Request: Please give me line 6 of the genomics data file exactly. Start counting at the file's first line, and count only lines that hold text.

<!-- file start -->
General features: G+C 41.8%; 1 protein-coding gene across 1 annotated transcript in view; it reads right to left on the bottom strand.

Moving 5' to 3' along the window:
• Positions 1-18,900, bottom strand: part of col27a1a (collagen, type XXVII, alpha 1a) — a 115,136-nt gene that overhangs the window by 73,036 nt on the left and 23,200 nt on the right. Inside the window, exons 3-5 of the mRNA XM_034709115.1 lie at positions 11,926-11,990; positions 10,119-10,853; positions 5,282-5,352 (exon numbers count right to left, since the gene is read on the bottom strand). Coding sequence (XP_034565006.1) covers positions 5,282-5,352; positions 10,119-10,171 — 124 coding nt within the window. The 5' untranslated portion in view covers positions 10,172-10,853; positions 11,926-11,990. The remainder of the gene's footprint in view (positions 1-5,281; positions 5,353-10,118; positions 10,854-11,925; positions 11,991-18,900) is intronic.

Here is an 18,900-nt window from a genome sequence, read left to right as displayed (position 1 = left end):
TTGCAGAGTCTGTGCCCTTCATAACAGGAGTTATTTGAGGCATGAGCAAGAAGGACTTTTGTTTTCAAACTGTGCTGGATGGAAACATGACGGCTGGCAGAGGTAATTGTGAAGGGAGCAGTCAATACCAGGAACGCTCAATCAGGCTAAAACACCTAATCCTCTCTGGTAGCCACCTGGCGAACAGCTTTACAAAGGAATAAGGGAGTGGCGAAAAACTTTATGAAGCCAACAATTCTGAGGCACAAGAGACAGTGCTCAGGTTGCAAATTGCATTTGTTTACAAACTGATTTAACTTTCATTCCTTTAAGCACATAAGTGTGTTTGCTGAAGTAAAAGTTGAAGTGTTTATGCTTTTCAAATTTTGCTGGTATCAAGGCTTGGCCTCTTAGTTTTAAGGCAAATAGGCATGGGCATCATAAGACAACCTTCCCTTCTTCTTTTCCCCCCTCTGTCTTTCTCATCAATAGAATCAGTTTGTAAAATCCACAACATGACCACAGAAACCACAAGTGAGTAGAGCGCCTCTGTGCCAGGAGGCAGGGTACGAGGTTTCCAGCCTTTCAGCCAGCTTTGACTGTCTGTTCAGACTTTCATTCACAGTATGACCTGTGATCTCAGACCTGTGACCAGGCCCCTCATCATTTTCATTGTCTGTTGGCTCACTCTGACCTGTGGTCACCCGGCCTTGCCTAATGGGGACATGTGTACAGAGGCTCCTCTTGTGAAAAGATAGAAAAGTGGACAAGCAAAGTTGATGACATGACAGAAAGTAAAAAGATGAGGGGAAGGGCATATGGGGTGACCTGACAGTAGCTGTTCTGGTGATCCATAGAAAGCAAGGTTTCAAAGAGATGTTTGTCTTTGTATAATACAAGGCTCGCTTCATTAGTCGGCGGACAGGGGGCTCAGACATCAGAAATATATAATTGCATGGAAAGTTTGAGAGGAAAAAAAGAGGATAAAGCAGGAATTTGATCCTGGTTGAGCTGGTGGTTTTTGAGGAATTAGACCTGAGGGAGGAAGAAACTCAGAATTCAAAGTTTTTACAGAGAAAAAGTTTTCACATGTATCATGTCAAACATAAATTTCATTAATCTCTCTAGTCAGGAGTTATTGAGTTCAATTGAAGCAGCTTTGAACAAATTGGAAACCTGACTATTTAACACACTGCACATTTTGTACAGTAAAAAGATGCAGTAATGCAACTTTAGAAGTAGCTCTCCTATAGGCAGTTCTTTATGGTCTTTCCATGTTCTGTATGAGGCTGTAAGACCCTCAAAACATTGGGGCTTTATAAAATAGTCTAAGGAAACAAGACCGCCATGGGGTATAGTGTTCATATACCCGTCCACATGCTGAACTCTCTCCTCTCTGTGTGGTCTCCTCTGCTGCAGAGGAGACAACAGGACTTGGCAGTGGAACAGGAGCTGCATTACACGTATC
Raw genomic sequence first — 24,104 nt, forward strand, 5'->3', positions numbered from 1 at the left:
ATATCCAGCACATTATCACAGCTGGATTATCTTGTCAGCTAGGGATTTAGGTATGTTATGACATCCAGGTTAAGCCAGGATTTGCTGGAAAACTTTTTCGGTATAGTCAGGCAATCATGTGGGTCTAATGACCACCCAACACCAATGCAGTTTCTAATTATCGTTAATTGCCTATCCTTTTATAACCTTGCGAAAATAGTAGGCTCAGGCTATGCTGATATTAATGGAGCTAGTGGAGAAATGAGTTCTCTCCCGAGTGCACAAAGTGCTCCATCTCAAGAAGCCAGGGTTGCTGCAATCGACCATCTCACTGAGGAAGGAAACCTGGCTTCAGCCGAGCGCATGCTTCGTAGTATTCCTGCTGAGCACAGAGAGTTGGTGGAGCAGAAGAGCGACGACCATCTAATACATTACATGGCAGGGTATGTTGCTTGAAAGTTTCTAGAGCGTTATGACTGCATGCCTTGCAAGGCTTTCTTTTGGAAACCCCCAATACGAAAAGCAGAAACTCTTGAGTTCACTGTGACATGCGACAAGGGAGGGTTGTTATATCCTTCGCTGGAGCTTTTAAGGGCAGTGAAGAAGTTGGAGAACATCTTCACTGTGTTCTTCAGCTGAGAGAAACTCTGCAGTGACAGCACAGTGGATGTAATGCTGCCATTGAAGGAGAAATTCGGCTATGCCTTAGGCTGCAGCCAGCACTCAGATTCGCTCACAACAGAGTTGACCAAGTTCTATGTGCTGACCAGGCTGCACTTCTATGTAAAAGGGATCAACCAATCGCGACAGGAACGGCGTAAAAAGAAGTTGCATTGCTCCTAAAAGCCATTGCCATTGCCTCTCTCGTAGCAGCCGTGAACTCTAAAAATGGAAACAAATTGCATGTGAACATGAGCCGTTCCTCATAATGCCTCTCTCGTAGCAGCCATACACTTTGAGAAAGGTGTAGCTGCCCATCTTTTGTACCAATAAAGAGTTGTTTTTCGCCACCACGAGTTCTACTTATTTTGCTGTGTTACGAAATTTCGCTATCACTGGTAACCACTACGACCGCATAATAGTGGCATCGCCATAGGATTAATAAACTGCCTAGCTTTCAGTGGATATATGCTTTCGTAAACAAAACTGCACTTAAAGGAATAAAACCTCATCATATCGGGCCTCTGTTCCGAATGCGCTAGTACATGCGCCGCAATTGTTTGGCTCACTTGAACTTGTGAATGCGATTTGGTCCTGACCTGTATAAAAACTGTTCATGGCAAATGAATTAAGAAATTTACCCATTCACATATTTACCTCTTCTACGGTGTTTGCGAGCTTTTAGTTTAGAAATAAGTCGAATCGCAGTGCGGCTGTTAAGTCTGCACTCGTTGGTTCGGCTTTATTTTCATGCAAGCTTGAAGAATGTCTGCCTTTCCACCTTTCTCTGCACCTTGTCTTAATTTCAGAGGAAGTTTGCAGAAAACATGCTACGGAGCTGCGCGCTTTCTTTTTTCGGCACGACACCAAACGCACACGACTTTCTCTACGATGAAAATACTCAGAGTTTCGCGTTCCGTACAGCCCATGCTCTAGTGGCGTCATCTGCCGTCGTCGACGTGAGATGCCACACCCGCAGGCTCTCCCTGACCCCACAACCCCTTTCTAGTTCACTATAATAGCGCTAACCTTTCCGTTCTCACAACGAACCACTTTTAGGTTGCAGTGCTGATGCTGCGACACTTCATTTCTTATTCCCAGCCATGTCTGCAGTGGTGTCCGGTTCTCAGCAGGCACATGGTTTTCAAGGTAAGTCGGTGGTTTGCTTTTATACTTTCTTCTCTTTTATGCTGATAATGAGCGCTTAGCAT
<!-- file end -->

Raw genomic sequence first — 24,104 nt, forward strand, 5'->3', positions numbered from 1 at the left: